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Thomas Lee-Warren, chief technologist - R2 Data Labs, Rolls-Royce

Thomas Lee-Warren

Path to power

My career has been eclectic one, operating on both sides of the entrepreneurial/corporate divide, across industries and geographies. After studying both philosophy and computer science, I cut my coding and architecture teeth at Marks & Spencer. Back then, we built everything ourselves, warehousing, ordering, procurement systems; you name it we were thought leaders employing the first use of object orientation and genetic algorithms before they became household names.

 

I ended up running the applications and support function for the Food Group, which turned over $10 billion annually. As we had been at the frontier of technology and business building, I moved into a consultancy role after leaving M&S, helping to guide corporates with setting up development teams and how to implement a successful outsourcing strategy.

 

I was then headhunted to work with a start-up out of the MIT Cad Labs. Here I formed my love of the entrepreneurial spirit, helping to scale-out a business, and getting to grips with what it means to be a product manager – a mini CEO following the model that put Silicon Valley on the map.

 

I became a serial disrupter, starting businesses in recruitment, property development, revision management and control, and even built and operated one of the foremost art galleries in the North East of England.

 

My business building helped me to build a reputation on the early identification of trends, often three to five years before the hype sets in and a herd mentality forms. I have been working to form change portfolios that translate from macro trend towards tangible opportunities that can become material in size.

 

Taking a break to help concentrate a little more on my family, I decided to move back into the corporate space where I was instrumental in digitising the UK rail system through the Orbis Programme, a portfolio that constituted an investment of over £500 million.

 

We all receive taps on the shoulder, and mine came three years later when I received a call from the Royal Mail Group, which was going through its IPO. I was being asked to digitise the parcel and postal service with a mandate to create a third business foundation, predicated on monetising data as a premium corporate asset.

 

One good call deserves another, and next came Rolls-Royce which again was seeking a leader to help transform the company from a product company to a leading technology company, through emerging technology, and an internal capability and culture.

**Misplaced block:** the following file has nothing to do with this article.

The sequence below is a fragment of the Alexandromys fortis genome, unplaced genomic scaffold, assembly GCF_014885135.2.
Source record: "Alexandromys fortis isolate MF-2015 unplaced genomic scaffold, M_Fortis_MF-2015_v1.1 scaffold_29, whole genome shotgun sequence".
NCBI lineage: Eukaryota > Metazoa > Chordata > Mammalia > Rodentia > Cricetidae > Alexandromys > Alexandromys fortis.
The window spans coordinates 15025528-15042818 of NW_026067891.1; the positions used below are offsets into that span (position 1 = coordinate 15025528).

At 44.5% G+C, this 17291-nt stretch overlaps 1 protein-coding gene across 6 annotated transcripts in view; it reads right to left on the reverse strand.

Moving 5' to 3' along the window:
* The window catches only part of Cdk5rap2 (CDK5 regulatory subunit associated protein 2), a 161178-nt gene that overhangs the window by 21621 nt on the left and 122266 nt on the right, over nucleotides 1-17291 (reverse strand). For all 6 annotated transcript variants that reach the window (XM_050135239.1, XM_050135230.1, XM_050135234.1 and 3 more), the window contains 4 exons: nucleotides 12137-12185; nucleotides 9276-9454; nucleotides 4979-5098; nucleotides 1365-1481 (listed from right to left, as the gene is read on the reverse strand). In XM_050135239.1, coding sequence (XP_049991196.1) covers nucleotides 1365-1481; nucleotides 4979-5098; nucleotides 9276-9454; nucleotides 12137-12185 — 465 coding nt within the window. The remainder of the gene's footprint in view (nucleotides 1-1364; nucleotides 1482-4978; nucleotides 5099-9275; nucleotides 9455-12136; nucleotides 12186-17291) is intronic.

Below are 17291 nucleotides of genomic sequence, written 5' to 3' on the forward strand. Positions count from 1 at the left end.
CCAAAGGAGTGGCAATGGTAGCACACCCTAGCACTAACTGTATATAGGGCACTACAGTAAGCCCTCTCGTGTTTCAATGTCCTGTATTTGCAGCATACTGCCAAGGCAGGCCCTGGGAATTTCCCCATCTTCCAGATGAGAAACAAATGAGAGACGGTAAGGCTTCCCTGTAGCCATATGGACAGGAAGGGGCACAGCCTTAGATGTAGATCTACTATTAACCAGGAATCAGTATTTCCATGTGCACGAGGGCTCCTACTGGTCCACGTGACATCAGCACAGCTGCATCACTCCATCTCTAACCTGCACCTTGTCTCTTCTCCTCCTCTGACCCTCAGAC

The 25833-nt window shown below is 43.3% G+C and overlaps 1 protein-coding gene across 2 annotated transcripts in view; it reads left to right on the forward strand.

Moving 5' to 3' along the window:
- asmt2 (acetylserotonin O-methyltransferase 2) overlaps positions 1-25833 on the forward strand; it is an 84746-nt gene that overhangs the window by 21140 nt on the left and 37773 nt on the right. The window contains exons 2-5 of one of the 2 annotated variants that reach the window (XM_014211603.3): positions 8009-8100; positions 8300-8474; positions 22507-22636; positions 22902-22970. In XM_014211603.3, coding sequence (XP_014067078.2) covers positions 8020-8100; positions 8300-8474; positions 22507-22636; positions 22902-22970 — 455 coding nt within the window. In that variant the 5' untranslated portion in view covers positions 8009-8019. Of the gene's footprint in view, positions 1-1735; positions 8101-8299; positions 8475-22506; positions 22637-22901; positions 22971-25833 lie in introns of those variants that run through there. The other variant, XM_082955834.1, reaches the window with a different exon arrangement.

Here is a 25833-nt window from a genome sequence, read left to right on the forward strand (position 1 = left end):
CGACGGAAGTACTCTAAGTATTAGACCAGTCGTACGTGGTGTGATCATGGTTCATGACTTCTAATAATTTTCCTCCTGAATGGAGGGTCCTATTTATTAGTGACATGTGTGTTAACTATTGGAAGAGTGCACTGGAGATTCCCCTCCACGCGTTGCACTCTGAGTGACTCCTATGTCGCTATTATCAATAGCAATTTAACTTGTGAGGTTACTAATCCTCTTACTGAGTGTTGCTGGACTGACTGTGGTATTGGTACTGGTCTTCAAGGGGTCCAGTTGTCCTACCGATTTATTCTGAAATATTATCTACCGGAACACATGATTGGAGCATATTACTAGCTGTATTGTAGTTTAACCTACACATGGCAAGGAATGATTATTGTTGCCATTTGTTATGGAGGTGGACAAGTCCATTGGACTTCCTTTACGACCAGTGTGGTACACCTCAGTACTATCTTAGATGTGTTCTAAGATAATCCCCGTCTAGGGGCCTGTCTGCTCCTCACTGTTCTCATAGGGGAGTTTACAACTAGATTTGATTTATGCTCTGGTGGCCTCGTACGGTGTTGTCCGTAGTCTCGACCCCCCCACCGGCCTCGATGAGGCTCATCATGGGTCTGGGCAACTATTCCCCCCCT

I continue to be deeply involved with the entrepreneurial community, working with the SAID Business School, its CEO and start-ups. I am also on the governance board of a number of universities in both Europe and South East Asia, where I am helping to configure the course curriculum to help guide students in an increasingly technological age.

 

What is the proudest achievement of your career to date?

The clear winner is helping to coach some pretty remarkable talent that I have had the good fortune of working with over my career. The satisfaction of seeing what was otherwise a caged bird take flight and soar is the single greatest energy booster that keeps me feeling refreshed and keen to get out of bed every morning. Next would be the work we do with communities to improve the fortunes of society, and after that would have to be the businesses I have helped to build and grow and the mark I have made across so many industries.

 

Who is your role model or the person you look to for inspiration?

He may not be with us any longer, but Steve Jobs. My teams will often hear me quote one of his most profound statements. “Make sure you are thinking about where the puck will be, not where it is today.” If you are an entrepreneur or want to be a business builder in the corporate space, you best get this printed on a T-shirt and wear it every day.

 

Did 2019 turn out the way you expected? If not, in what ways was it different?

It was as expected, the continuation of the onslaught of fancy tech terms, with a different definition from as many people that are in the industry. This caused the creation of many technology programmes that were doomed to fail as the basics became pedestrian and parked for more exciting projects. The winners in my estimation are the ones that build strong foundations based on data being the premium corporate asset and driving value through the coaching of product managers (as in Silicon Valley).

 

What do you expect 2020 to be like for the data and analytics industry?

Data and AI will shortly march towards the third AI winter. The hype is everywhere. Those who have been disciplined and ensured their capabilities are based on sound data principles will not get stuck in the data and AI blizzard that is approaching.

 

Data and technology are changing business, the economy and society – what do you see as the biggest opportunity emerging from this?

Connecting to the Smart City. The future will see being connected as the essential first step to operate. If you have not built a strong foundation you will become increasingly left behind. Also, blockchain will re-emerge as a technology, to change our society and our corporate life.

 

What is the biggest tech challenge you face in ensuring data is at the heart of your digital transformation strategy?

Quite simply, making everyone really believe that data is the foundational and the premium corporate asset. Data operations will be established as the next wave of innovation for both corporates and entrepreneurs.

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